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For Educators



Feathers
Haim Be’er



Tauber Institute Series for the Study of European Jewry

Brandeis University Press
2004 • 256 pp. 6 x 9"
Jewish Fiction / Israel


$35.00 Hardcover, 978-1-58465-371-4

$17.99 Ebook, 978-1-61168-483-4

Check your ebook retailer or local library for ebook availability.

(Cloth edition is un-jacketed.
Cover illustration is for paperback edition only)



"...written with lyrical grace and sparkling humor. Be'er has created a delightful jewel-box of a world."—Booklist

A classic of modern Israeli literature in English for the first time.

When first published in 1979, Haim Be’er’s Feathers was a critical and commercial success, ushering in a period of great productivity and expansiveness in modern Hebrew literature. Now considered a classic in Israeli fiction the book is finally available to English readers worldwide. In this, his first novel, Be’er portrays the world of a deeply religious community in Jerusalem during the author’s childhood and adolescence in the 1950s and 60s. The novel is filled with vivid portraits of eccentric Jerusalem characters, chief among them the book’s main character, Mordecai Leder, who dreams of founding a utopian colony based on the theories of the nineteenth-century Viennese Jewish thinker Karl Popper-Lynkeus. Similar high-flying dreams inspire the family of the narrator, strict Orthodox Jews with impractical minds and adventurous souls—men such as the narrator’s father, who periodically disappears from home on botanical expeditions meant to prove that the willow tree of Scripture is in fact the Australian eucalyptus.

Experimental in structure and mood, Feathers features kaleidoscopic jumps in time, back and forth in the narrator’s memories from boyhood to adulthood. Its moods swing wildly from hilarity to the macabre, from familial warmth to the loneliness of adolescence. Jerusalem and its inhabitants, as well as the emotional life of the narrator, are splintered and reconstituted, shattered and patched. This fragmentation, combined with a preoccupation with death and physical dissolution and dreamlike flights of imagination, evokes an Israeli magical realism.

Feathers was chosen one of the 100 Greatest Works of Modern Jewish Literature by the National Yiddish Book Center.

Reviews:

"Be'er's superbly textured prose, ably guided by both unstinting honesty and unmistakable love, trusts the past, with its unexpected yields, more than the future, which knows only the certainty of oblivion. Its not inconsiderable art lies in tempting memory to speak and - what may amount to much the same thing - in bestowing on the temporal something of the eternal."—The Forward

Always magical, occasionally bizarre, and often funny, this is a precious snapshot of an era. Recommended for all libraries."—Library Journal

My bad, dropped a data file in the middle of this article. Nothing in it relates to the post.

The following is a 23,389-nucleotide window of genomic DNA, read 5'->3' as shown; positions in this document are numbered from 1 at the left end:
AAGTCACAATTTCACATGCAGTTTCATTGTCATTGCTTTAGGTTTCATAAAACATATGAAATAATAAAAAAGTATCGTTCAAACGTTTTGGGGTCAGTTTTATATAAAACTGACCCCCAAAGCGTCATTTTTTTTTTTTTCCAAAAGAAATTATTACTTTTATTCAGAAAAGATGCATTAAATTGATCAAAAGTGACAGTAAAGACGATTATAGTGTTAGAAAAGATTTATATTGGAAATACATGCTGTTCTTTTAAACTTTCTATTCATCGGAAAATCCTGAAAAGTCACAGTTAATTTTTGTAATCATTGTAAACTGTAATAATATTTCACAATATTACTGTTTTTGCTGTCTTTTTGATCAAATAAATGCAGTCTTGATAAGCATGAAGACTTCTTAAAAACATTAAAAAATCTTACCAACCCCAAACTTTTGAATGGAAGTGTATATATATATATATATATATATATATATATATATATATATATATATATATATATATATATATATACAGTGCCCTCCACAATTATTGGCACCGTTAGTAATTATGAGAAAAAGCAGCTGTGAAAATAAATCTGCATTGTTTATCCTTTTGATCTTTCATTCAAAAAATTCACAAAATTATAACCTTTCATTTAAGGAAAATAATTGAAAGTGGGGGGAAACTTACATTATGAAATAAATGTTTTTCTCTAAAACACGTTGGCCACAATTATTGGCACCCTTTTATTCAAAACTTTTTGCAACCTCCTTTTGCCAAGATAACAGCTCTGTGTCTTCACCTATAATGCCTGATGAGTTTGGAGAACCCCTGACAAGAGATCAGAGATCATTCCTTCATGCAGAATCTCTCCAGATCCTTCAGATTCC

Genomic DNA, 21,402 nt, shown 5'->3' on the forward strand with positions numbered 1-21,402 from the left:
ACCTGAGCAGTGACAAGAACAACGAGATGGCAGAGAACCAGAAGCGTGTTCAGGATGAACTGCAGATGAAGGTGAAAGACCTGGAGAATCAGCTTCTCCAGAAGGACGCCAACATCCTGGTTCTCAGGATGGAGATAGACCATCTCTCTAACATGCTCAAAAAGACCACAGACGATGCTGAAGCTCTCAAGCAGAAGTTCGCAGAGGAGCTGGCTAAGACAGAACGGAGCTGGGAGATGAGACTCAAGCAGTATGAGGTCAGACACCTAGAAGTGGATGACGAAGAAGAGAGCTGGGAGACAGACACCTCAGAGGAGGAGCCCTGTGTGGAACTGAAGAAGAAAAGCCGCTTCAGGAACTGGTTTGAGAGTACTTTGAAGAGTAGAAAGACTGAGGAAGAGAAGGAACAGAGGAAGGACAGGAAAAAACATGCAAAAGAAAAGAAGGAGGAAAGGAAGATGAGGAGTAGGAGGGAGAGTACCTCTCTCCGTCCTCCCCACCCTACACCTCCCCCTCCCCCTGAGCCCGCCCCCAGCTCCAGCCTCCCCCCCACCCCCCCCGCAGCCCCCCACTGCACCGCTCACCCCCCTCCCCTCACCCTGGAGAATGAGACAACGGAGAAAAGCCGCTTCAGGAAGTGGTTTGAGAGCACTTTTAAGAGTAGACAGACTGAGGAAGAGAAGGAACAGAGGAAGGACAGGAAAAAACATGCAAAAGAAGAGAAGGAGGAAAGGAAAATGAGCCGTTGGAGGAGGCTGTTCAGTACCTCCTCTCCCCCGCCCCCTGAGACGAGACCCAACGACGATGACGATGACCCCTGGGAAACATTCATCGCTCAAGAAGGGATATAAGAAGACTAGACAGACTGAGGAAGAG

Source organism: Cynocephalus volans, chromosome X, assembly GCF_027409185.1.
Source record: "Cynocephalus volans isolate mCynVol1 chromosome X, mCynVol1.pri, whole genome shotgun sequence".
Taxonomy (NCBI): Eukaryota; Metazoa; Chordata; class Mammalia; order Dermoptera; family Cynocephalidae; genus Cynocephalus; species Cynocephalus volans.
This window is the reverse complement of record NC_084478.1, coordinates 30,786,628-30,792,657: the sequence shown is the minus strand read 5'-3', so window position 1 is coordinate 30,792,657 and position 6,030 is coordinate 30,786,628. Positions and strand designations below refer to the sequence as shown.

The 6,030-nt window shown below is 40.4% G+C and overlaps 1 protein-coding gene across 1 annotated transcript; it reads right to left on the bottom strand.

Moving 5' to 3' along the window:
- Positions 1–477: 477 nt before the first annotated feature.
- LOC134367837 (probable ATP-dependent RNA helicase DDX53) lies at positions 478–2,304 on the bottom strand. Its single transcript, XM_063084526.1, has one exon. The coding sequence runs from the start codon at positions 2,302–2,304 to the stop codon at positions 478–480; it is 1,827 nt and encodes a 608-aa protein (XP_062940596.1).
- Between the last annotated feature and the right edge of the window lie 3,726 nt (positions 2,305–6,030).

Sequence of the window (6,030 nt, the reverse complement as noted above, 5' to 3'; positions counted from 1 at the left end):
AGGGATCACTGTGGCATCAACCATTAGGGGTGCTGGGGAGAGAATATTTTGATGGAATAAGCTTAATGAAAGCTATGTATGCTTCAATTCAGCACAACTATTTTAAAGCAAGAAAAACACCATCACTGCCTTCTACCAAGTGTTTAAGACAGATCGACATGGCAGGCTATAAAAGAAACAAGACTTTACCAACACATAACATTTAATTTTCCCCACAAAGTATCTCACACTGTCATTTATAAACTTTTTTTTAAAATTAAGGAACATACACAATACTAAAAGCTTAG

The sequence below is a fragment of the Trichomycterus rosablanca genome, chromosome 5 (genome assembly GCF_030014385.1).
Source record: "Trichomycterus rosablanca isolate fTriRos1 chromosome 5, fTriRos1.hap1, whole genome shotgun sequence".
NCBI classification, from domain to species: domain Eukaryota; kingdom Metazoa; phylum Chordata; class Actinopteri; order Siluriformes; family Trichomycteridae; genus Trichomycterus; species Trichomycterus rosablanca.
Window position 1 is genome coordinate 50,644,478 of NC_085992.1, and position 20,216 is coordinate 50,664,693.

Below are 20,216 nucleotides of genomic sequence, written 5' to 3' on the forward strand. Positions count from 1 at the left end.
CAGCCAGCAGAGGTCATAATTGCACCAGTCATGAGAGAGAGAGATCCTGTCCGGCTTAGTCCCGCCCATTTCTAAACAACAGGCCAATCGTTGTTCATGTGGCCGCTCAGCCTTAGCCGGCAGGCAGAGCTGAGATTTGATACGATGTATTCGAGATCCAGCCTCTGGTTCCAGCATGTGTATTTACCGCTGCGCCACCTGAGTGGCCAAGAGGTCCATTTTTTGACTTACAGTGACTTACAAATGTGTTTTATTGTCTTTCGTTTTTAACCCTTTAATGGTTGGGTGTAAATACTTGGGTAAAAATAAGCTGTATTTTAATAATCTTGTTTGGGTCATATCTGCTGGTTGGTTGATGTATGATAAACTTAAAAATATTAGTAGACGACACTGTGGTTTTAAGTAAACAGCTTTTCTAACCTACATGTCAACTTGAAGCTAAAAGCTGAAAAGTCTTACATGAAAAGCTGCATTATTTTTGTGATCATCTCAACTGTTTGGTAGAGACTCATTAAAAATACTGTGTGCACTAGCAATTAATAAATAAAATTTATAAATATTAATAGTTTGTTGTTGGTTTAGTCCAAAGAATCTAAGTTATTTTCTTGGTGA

“Considered a classic in Hebrew literature, this novel--first published in Israel in 1979--is available in English for the first time, in a fine translation by Hillel Halkin. The structure is experimental, with many shifts in time: It's a kind of Israeli magic realism. The story, set in an Orthodox neighborhood in 1950s Jerusalem, is framed by the narrator, looking back as a soldier in a burial unit during the 1973 war.”—Women's American ORT

Endorsements:

“Haim Be’er resembles the adolescent hero of his novel in wanting to preserve in hard-won modern Israel some of the quirky obstinacy of earlier European-Jewish utopians. As a result, we find in Feathers the quality that Saul Bellow calls characteristically Jewish—‘laughter and trembling so curiously mingled that it is not easy to determine the relations of the two.’”—Ruth R. Wisse, Martin Peretz Professor of Yiddish Literature and Professor of Comparative Literature at Harvard

“Haim Be’er’s Feathers is a powerful and complex tapestry of the interwoven memories of a boy from an Orthodox neighborhood in Jerusalem. Built on dark humour and pathos, Be’er’s novel provides profound and affectionate characterisations of the men and women who populated the boy’s world—with the emphasis on their obsessions and ecenric idealism. Framing the novel is a portrayal of the war experiences of the grown man, now a soldier serving in a burial unit on the Suez Canal. Hillel Halkin’s much needed translation brilliantly renders the linguistic richness and narrative flow of the original, retaining its changes of mood and colour.”—Dr. Glenda Abramson, University of Oxford

Awards/Recognition:

Chosen one of the 100 Greatest Works of Modern Jewish Literature by the National Yiddish Book Center (Amherst, MA).


HAIM BE’ER was born in Jerusalem in 1945 to an Orthodox family. He is an editor at Am Oved Publishers. A writer of prose and poetry, he has received several literary awards, including the Bernstein Prize, one of Israel’s most prestigious literary prizes. He has published three novels (including The Pure Element of Time, UPNE 2003), one book of poetry, and one work of non-fiction.

HILLEL HALKIN is a well-known translator of Hebrew and Yiddish. A writer, essayist, and critic, he has published two books and appears frequently in such publications as Commentary and The New Republic.






Fri, 21 Feb 2014 10:50:27 -0500